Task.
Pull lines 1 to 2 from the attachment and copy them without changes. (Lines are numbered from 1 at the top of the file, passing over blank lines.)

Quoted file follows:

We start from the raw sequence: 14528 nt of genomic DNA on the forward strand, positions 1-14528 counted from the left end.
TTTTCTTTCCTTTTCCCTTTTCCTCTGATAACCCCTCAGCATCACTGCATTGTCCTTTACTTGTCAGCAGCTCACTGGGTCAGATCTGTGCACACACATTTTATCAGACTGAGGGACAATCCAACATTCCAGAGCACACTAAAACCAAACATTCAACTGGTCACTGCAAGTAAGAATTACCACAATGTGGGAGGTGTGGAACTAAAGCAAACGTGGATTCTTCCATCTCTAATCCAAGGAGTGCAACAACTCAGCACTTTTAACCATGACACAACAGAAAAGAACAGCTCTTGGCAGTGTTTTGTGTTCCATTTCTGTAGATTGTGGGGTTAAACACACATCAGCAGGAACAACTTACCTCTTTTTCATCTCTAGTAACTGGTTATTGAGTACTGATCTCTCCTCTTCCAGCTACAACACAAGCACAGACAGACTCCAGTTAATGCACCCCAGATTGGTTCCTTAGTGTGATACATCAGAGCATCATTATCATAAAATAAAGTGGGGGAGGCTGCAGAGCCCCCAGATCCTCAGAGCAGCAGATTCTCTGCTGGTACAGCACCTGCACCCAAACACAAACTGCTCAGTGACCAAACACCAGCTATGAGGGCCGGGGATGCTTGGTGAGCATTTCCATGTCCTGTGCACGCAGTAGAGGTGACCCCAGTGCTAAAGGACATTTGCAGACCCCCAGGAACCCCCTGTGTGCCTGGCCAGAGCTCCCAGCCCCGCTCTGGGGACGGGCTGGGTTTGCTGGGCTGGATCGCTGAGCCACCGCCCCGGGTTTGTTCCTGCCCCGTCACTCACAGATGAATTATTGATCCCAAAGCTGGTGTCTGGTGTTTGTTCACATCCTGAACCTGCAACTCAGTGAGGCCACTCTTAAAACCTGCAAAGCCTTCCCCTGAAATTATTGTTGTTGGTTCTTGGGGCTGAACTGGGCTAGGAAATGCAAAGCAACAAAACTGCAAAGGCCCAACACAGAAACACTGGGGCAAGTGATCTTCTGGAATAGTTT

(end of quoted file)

We start from the raw sequence: 14528 nt of genomic DNA on the forward strand, positions 1-14528 counted from the left end.
TTTTCTTTCCTTTTCCCTTTTCCTCTGATAACCCCTCAGCATCACTGCATTGTCCTTTACTTGTCAGCAGCTCACTGGGTCAGATCTGTGCACACACATTTTATCAGACTGAGGGACAATCCAACATTCCAGAGCACACTAAAACCAAACATTCAACTGGTCACTGCAAGTAAGAATTACCACAATGTGGGAGGTGTGGAACTAAAGCAAACGTGGATTCTTCCATCTCTAATCCAAGGAGTGCAACAACTCAGCACTTTTAACCATGACACAACAGAAAAGAACAGCTCTTGGCAGTGTTTTGTGTTCCATTTCTGTAGATTGTGGGGTTAAACACACATCAGCAGGAACAACTTACCTCTTTTTCATCTCTAGTAACTGGTTATTGAGTACTGATCTCTCCTCTTCCAGCTACAACACAAGCACAGACAGACTCCAGTTAATGCACCCCAGATTGGTTCCTTAGTGTGATACATCAGAGCATCATTATCATAAAATAAAGTGGGGGAGGCTGCAGAGCCCCCAGATCCTCAGAGCAGCAGATTCTCTGCTGGTACAGCACCTGCACCCAAACACAAACTGCTCAGTGACCAAACACCAGCTATGAGGGCCGGGGATGCTTGGTGAGCATTTCCATGTCCTGTGCACGCAGTAGAGGTGACCCCAGTGCTAAAGGACATTTGCAGACCCCCAGGAACCCCCTGTGTGCCTGGCCAGAGCTCCCAGCCCCGCTCTGGGGACGGGCTGGGTTTGCTGGGCTGGATCGCTGAGCCACCGCCCCGGGTTTGTTCCTGCCCCGTCACTCACAGATGAATTATTGATCCCAAAGCTGGTGTCTGGTGTTTGTTCACATCCTGAACCTGCAACTCAGTGAGGCCACTCTTAAAACCTGCAAAGCCTTCCCCTGAAATTATTGTTGTTGGTTCTTGGGGCTGAACTGGGCTAGGAAATGCAAAGCAACAAAACTGCAAAGGCCCAACACAGAAACACTGGGGCAAGTGATCTTCTGGAATAGTTT